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EMAC 2020 Annual Conference


Different Behavior on User-Generated Content Networks
(A2020-59294)

Published: May 28, 2019

AUTHORS

Andreas Lanz, HEC Paris

ABSTRACT

Consumers use user-generated content networks to serve a range of purposes in their day-to-day lives. This special session focuses on research projects that explore the different behavior occurring on such networks and that impact marketing outcomes.

“The Rise and Fall of Influencers: Evidence from Social Trading” by Verena Schoenmueller (Bocconi University), Barak Libai (IDC), and Shimon Kogan (IDC): Based on the increasing interest in social media influencers and the large majority of past research that investigated influencers in a static manner, we investigate the lifecycle of influencers over time using data from a social trading platform. This dynamic view as well as our access to actual behavioural followership (how much money a person "puts" on the influencer) allows to shed light on the life cycle of influencers, its drivers and the relative effect of adoption and churn.

“Do Ads Harm News Consumption?” by Shunyao Yan, Klaus Miller, and Bernd Skiera (Goethe University Frankfurt): News are often bundled with ads, but whether ads impact news consumption is not well known. Using 1.8 million browsing sessions from 76,348 users on a news website and the quasi-random variation created by ad blocker adoption, we find that seeing ads results in 20% decrease in the quantity and 10% decrease in the variety of news consumption. The effect persists over time and is largely driven by the decreasing consumption of hard news.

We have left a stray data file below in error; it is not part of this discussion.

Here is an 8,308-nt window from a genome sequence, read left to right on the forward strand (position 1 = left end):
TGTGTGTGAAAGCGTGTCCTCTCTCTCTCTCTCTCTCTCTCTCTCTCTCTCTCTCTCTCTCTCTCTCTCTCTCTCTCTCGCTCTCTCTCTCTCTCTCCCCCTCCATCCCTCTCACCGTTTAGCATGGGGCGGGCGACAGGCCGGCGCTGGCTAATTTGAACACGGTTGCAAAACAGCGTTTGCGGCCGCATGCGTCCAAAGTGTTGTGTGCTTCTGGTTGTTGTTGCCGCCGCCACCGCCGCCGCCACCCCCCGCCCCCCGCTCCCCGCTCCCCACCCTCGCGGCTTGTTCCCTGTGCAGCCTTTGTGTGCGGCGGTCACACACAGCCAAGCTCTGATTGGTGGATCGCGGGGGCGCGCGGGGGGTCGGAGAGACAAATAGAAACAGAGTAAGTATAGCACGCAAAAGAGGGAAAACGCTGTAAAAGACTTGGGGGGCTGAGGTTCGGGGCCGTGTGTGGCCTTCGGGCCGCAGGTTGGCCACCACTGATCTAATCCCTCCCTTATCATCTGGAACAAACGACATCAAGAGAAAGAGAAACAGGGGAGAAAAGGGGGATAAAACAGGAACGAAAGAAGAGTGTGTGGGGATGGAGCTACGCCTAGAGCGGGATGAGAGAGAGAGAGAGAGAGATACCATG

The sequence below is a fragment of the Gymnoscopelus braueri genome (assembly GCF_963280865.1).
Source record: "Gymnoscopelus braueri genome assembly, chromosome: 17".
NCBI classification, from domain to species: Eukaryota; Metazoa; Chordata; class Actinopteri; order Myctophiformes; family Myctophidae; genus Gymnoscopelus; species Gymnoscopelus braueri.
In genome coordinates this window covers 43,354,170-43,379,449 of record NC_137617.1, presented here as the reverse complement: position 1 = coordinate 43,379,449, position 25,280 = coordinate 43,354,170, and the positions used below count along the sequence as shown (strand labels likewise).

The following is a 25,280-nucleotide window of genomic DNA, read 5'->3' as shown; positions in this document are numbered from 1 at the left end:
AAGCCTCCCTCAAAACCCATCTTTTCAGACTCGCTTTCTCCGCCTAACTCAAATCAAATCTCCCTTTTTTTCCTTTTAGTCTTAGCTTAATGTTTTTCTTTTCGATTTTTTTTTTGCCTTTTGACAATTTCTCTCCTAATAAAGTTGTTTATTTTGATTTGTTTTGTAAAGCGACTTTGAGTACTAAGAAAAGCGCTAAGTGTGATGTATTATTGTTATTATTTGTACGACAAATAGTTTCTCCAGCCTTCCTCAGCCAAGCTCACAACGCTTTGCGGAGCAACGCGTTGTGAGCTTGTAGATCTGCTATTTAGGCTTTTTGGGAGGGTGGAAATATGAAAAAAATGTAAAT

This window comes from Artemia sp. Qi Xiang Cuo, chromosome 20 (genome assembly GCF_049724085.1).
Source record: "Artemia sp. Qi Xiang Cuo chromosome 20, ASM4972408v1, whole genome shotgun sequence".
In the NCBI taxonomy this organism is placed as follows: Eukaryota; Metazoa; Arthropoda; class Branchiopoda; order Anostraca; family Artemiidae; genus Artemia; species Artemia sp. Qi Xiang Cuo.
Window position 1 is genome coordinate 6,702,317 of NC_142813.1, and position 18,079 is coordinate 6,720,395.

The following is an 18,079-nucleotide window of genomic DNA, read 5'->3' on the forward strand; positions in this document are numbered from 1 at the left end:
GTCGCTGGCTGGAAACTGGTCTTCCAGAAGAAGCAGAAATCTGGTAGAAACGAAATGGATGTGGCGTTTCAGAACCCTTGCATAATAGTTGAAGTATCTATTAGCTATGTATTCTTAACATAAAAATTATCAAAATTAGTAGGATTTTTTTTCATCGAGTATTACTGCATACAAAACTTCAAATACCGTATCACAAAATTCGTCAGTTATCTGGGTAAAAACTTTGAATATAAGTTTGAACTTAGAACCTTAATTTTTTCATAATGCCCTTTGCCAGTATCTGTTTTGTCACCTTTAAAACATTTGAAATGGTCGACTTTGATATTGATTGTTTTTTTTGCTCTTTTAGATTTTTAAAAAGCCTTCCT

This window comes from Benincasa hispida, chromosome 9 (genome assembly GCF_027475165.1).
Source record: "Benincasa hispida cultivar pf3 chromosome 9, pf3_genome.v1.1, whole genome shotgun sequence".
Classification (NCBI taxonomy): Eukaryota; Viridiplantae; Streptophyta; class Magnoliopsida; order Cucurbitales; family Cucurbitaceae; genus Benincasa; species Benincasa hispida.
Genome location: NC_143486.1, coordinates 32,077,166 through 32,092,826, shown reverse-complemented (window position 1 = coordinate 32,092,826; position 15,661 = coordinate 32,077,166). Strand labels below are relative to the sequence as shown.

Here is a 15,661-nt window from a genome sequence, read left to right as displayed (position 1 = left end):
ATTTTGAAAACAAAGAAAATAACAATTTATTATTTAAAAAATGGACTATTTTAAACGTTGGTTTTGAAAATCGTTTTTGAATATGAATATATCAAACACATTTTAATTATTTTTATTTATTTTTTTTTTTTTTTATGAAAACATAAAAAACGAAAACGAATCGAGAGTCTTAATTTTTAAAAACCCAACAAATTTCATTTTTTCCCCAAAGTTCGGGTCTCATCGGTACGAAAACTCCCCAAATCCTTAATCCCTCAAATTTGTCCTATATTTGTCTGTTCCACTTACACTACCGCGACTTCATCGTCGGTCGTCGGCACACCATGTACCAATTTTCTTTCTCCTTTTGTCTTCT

“Quality Competition in the Fast Food Chain Industry: Evidence from Online Reviews” by Prasad Vana (Dartmouth College), Sungtak Hong (Bocconi University), and Dirk Hovy (Bocconi University): This research uses online restaurant reviews from Yelp to explore how restaurants compete in a domain of product and service quality. By focusing on the fast food businesses, which offer a similar menu of products with varying quality, we document how fast food chain restaurants (e.g., McDonald’s and Burger King) adjust their service quality in the presence of higher-quality competitors (e.g., In-N-Out Burger) in the local market.

“Seeking for the Bias: The Informativeness of Online Reviews” by Andreas Lanz (HEC Paris), Daniel Shapira (Ben-Gurion University), and Amos Schurr (Ben-Gurion University): Given the ubiquity of information, online reviews are crucial for consumers to be able to form preferences in today’s world. Naturally, the more online reviews are available, the better consumers can form preferences, which is why incentivizing reviews is considered an effective measure. Increasing the number of ratings would ultimately converge to a more centered rather than an extreme distribution, which we find to be less helpful for consumers.